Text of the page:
A Rose For Every Garden
Their intoxicating fragrance, beautiful form and ease of care make roses hard to resist. I grow over 30 varieties of roses in my garden and I love them all. Whether it is an arbor, a mixed flower border or a container, I can always find a suitable rose.
So when people tell me that they don't have the right conditions to grow roses, I always say, 'Oh, but you do!' It is just a matter of selecting the right rose for the situation.
Whatever rose you choose it is important to get the soil right. They will not tolerate poor drainage and heavy clay soil. I this describes your soil, be sure to amend it with plenty of humus. I take two parts existing soil to one part homemade compost to one part well-rotted manure and then I mix it all together in the wheelbarrow to use when planting my new roses.
If you have ever shopped for a rose, you know that there are hundreds to choose from. To help make the selection easier, I've listed my favorite roses according to site-specific or characteristic-specific categories. Many of these are true old-fashioned, but I've also slipped in a few modern varieties.
Large, free flowering roses are produced on an upright shrub throughout the growing season. All the beauty of an hybrid tea with none of the worry.
Shrub, 1992, 3 - 6 feet, zone 5 - 9, fragrant, pink blooms
Very versatile variety that blooms continuously throughout the season. Sweet fragrance and nearly thornless canes make it one of my favorites to enjoy indoors as a cut flower. Another perk is that it is shade tolerant.
Polyantha, 1888, 3 - 4 feet, zones 5 - 9, fragrant, white blooms
This rose is the most carefree rose that I grow. Pale pink appear in spring and then sporadically during the summer.
Climber, 1930, 12 -20 feet, zones 5 - 9, fragrant, pale pink blooms maturing to cream.
I grow Old Blush along my picket fence next to a burgundy barberry and purple iris. It is a heavy bloomer that requires little attention. In the fall it produces a nice display of rose hips.
China, 1752, 3 - 6 feet, zones 6 - 9, fragrant, medium pink blooms
The Knock Out® Rose
If you only try growing one rose, make it The Knock Out Rose. This rose blooms from spring until the first hard autumn freeze. It's disease resistant, cold hardy to zone 5 and does not require special care. Also in the family are The Double Knock Out®, The Pink Knock Out®, The Double Pink Knock Out®, The Rainbow Knock Out®, The Blushing Knock Out® and The Sunny Knock Out®.
Landscape shrub rose, 2000, 3 - 4 feet, zones 5 - 9, single petal bright rose-red blooms
Roses that Tolerate Light Shade
I love apricot roses and this is one of the best. The medium sized blooms borne in clusters perfume the air on warm days.
Hybrid Musk, 1939, 5 - 7 feet, zones 6 - 9, fragrant, apricot blooms
Gruss an Aachen
A favorite for lightly shaded areas. The large blooms appear repeatedly over the summer.
Floribunda, 1909, 3 - 4 feet, zones 6 - 9, fragrant, pink blooms with hints of yellow
I have trained this rose over the door to my chicken house. It receives morning sun, but is shaded in the afternoon yet it blooms profusely sometimes well into December.
Noisette, 1830, 12 - 20 feet, zones 7 - 9, fragrant, pale cream blooms
Mme. Alfred Carriere
This rose is a vigorous climber with showy, super fragrant blooms. In my garden it grows up through a holly hedge into the limbs of a 'Byers White' crape myrtle.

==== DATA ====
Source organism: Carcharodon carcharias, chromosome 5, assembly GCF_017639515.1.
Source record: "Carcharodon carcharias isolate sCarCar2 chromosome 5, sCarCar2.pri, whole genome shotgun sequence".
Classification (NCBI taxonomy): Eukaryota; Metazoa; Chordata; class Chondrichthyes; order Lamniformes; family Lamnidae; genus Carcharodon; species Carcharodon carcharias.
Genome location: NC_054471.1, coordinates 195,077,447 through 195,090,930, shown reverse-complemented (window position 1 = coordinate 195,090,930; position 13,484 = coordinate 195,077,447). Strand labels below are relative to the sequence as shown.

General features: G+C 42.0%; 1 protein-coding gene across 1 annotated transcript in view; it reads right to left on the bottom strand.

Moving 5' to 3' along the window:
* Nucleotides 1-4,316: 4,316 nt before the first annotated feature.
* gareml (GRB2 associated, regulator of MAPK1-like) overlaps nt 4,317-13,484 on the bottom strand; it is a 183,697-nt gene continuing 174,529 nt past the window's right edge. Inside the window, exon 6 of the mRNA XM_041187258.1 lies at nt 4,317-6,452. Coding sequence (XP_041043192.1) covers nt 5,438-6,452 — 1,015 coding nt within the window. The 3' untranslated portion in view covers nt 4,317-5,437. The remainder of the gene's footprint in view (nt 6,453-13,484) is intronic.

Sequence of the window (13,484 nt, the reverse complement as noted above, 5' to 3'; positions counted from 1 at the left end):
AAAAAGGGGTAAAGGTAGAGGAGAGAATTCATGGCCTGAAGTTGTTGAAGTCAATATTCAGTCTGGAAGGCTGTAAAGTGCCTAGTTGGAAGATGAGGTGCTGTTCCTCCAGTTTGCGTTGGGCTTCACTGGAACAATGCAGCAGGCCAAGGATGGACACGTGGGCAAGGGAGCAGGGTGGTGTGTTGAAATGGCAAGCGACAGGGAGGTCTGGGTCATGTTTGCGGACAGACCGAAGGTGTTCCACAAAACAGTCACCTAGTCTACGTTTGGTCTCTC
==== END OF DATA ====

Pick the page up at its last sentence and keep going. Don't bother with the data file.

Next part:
Noisette, 1879, 15 - 20 feet, zones 6 - 9, fragrant, pale pink blooms maturing to white
Roses for Cold Climates
In spring, this rose covers itself with gorgeous apricot gold flowers. It only blooms once, but the size and profusion of the blooms and its carefree nature makes it a rose worth growing.
Shrub, 1956, 10-12 feet, zones 4 - 9, fragrant, once blooming, apricot blooms
Although the blooms suggest the classic cabbage rose, the origins of Fantin-Latour are a mystery. Flat, multi-petaled pink blooms appear amid dark green foliage. The canes are nearly thornless, making this a favorite cut flower.
Centifolia (Cabbage Rose), Unknown Date of Origin, 4 - 6 feet, zones 4 - 9, fragrant, once blooming, light pink
This attractive rose is planted at the corner of my front porch by the steps. Covered in clusters of white, fragrant blooms it offers a spring greeting for guests to my home.
Alba, 1835, 4 - 6 feet, zone 4 - 9, fragrant, once blooming, white blooms
A great rose to plant among your favorite annuals and perennials for a lovely mixed flower border. It produces clusters of petite pink blooms all summer long. An excellent choice for small space gardens and containers.
Polyantha, 1932, 3 - 4 feet, zone 4 - 9, light pink blooms
Roses for Small Spaces
As the name implies, this is a darling of a rose. Fully double, white roses adorn this diminutive shrub. It is perfect for containers or other tight spaces where you want to add blooms and fragrance.
Polyantha, 1879, 2 - 3 feet, zones 5 - 9, fragrant, white blooms.
This rose will reward you with non-stop pink flowers on a compact shrub. It requires little maintenance and will thrive in just about any soil.
Found, Unknown Date of Origin, 3 - 4 feet, zones 6- 9, medium pink
This is a rose that has never let me down. It produces a treasure box of miniature hybrid tea-shaped blooms all summer long. I never have to spray it for black spot or insects and it thrives in partial shade.
Polyantha, 1881, 3 - 4 feet, zones 5 - 9, fragrant, light pink blooms
Clotilde Soupert produces miniature cabbage-like blooms that are a pale cream. I find it to be a nice addition to the flower border and for containers. The fragrance is good and the plant itself it fairly carefree.
Polyantha, 1890, 3 - 4 feet, zones 6 -9, fragrant, white blooms